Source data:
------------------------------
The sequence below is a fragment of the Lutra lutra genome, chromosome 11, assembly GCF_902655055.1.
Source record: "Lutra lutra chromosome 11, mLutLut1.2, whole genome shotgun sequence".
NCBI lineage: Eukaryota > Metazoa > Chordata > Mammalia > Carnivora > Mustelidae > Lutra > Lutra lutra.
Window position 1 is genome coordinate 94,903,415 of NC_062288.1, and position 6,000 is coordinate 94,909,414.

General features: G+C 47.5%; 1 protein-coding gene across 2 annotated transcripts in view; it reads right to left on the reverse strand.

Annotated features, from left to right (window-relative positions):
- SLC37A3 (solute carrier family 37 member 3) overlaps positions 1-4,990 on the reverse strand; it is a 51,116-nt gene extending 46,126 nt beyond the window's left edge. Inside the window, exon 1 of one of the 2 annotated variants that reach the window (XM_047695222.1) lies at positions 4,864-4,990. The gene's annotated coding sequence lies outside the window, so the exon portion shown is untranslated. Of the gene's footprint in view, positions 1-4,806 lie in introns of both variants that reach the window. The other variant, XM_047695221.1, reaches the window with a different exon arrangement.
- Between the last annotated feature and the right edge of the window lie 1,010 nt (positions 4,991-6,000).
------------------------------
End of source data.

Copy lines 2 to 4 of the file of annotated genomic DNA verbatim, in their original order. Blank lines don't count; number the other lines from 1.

Source record: "Lutra lutra chromosome 11, mLutLut1.2, whole genome shotgun sequence".
NCBI lineage: Eukaryota > Metazoa > Chordata > Mammalia > Carnivora > Mustelidae > Lutra > Lutra lutra.
Window position 1 is genome coordinate 94,903,415 of NC_062288.1, and position 6,000 is coordinate 94,909,414.